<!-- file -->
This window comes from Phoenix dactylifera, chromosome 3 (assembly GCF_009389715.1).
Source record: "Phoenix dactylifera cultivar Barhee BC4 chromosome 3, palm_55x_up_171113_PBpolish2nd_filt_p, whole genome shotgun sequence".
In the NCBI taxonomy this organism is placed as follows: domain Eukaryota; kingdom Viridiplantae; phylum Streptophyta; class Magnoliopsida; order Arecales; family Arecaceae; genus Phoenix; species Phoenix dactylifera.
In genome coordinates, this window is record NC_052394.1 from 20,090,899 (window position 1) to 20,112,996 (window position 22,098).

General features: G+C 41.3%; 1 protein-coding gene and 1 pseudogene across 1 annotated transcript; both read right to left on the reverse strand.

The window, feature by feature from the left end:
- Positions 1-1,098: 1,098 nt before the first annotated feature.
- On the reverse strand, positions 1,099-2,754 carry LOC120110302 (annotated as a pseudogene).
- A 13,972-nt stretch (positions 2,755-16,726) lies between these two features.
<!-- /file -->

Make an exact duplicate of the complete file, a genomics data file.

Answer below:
This window comes from Phoenix dactylifera, chromosome 3 (assembly GCF_009389715.1).
Source record: "Phoenix dactylifera cultivar Barhee BC4 chromosome 3, palm_55x_up_171113_PBpolish2nd_filt_p, whole genome shotgun sequence".
In the NCBI taxonomy this organism is placed as follows: domain Eukaryota; kingdom Viridiplantae; phylum Streptophyta; class Magnoliopsida; order Arecales; family Arecaceae; genus Phoenix; species Phoenix dactylifera.
In genome coordinates, this window is record NC_052394.1 from 20,090,899 (window position 1) to 20,112,996 (window position 22,098).

General features: G+C 41.3%; 1 protein-coding gene and 1 pseudogene across 1 annotated transcript; both read right to left on the reverse strand.

The window, feature by feature from the left end:
- Positions 1-1,098: 1,098 nt before the first annotated feature.
- On the reverse strand, positions 1,099-2,754 carry LOC120110302 (annotated as a pseudogene).
- A 13,972-nt stretch (positions 2,755-16,726) lies between these two features.